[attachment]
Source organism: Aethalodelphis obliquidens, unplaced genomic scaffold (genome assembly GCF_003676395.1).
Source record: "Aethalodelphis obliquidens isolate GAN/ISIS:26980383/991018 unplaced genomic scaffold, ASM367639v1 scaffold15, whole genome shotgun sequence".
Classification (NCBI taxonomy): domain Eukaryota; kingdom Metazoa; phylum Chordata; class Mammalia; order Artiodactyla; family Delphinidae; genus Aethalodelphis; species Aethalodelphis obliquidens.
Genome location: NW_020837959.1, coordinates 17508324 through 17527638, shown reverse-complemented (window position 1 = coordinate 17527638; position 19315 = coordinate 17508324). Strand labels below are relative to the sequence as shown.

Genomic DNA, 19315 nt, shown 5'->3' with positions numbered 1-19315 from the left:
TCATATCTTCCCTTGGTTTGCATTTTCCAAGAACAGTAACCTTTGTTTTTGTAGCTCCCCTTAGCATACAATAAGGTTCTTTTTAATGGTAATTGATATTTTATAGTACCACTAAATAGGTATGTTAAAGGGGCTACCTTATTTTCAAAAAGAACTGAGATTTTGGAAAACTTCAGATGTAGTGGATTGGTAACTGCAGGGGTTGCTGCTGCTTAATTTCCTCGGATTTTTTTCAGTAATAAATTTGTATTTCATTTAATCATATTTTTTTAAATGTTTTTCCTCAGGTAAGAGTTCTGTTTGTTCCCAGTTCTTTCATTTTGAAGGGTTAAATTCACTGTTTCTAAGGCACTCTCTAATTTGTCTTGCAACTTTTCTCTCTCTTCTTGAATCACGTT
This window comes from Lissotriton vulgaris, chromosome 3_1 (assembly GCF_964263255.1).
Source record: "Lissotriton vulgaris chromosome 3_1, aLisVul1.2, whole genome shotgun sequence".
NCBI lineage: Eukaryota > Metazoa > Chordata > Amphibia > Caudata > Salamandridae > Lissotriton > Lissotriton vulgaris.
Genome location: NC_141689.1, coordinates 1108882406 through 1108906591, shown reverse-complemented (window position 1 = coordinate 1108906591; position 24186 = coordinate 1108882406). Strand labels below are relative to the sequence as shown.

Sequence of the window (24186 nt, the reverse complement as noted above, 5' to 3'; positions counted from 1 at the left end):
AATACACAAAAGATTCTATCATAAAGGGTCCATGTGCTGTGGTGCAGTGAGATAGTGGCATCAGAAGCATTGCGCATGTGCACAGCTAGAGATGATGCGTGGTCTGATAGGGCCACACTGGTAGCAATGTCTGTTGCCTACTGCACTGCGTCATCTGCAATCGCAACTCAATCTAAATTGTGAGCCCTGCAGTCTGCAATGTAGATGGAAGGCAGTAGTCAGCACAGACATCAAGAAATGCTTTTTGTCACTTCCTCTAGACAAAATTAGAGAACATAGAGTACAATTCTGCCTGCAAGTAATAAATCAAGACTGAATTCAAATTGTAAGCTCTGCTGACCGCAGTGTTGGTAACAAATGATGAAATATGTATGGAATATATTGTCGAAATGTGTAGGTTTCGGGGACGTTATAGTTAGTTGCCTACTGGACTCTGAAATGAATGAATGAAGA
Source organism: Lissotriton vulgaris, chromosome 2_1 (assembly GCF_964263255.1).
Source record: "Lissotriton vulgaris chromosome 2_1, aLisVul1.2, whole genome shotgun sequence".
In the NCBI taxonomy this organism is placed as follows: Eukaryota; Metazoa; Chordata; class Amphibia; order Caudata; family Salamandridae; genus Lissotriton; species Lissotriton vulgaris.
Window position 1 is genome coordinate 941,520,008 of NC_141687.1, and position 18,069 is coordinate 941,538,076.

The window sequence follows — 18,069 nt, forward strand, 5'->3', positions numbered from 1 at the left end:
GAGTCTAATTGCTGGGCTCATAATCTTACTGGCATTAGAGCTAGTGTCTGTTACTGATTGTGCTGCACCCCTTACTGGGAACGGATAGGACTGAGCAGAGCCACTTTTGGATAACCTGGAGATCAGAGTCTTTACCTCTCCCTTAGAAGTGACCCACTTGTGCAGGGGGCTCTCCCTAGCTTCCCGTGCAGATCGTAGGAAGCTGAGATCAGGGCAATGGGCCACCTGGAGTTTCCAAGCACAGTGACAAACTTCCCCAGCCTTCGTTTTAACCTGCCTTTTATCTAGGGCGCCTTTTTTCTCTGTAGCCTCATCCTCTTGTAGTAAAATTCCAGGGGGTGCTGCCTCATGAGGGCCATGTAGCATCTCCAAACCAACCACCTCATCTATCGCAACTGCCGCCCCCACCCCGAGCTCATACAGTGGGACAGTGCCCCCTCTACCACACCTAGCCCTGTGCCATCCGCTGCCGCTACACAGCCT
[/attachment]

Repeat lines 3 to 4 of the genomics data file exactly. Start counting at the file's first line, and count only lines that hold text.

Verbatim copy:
Classification (NCBI taxonomy): domain Eukaryota; kingdom Metazoa; phylum Chordata; class Mammalia; order Artiodactyla; family Delphinidae; genus Aethalodelphis; species Aethalodelphis obliquidens.
Genome location: NW_020837959.1, coordinates 17508324 through 17527638, shown reverse-complemented (window position 1 = coordinate 17527638; position 19315 = coordinate 17508324). Strand labels below are relative to the sequence as shown.